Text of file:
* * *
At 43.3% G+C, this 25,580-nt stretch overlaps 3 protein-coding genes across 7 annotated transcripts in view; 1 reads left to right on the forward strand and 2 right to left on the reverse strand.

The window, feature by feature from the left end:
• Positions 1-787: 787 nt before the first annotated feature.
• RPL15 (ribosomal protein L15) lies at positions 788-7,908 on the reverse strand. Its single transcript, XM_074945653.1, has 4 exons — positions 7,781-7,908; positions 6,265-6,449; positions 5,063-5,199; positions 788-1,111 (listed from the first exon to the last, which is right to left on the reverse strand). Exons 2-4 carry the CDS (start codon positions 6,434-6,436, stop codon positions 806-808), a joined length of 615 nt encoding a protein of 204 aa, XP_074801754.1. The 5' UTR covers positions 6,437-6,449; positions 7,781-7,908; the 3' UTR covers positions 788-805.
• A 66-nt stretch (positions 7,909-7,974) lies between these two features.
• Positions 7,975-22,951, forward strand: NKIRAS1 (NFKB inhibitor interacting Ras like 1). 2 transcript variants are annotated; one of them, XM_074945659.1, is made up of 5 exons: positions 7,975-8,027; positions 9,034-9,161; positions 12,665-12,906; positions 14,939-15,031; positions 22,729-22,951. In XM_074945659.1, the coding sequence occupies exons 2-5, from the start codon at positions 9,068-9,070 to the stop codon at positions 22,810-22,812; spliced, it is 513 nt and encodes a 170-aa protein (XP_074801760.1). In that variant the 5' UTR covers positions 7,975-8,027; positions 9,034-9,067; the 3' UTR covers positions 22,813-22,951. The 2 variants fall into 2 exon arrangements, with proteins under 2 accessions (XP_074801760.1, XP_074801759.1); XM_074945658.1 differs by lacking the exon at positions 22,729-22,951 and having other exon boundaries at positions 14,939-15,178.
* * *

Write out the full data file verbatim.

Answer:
At 43.3% G+C, this 25,580-nt stretch overlaps 3 protein-coding genes across 7 annotated transcripts in view; 1 reads left to right on the forward strand and 2 right to left on the reverse strand.

The window, feature by feature from the left end:
• Positions 1-787: 787 nt before the first annotated feature.
• RPL15 (ribosomal protein L15) lies at positions 788-7,908 on the reverse strand. Its single transcript, XM_074945653.1, has 4 exons — positions 7,781-7,908; positions 6,265-6,449; positions 5,063-5,199; positions 788-1,111 (listed from the first exon to the last, which is right to left on the reverse strand). Exons 2-4 carry the CDS (start codon positions 6,434-6,436, stop codon positions 806-808), a joined length of 615 nt encoding a protein of 204 aa, XP_074801754.1. The 5' UTR covers positions 6,437-6,449; positions 7,781-7,908; the 3' UTR covers positions 788-805.
• A 66-nt stretch (positions 7,909-7,974) lies between these two features.
• Positions 7,975-22,951, forward strand: NKIRAS1 (NFKB inhibitor interacting Ras like 1). 2 transcript variants are annotated; one of them, XM_074945659.1, is made up of 5 exons: positions 7,975-8,027; positions 9,034-9,161; positions 12,665-12,906; positions 14,939-15,031; positions 22,729-22,951. In XM_074945659.1, the coding sequence occupies exons 2-5, from the start codon at positions 9,068-9,070 to the stop codon at positions 22,810-22,812; spliced, it is 513 nt and encodes a 170-aa protein (XP_074801760.1). In that variant the 5' UTR covers positions 7,975-8,027; positions 9,034-9,067; the 3' UTR covers positions 22,813-22,951. The 2 variants fall into 2 exon arrangements, with proteins under 2 accessions (XP_074801760.1, XP_074801759.1); XM_074945658.1 differs by lacking the exon at positions 22,729-22,951 and having other exon boundaries at positions 14,939-15,178.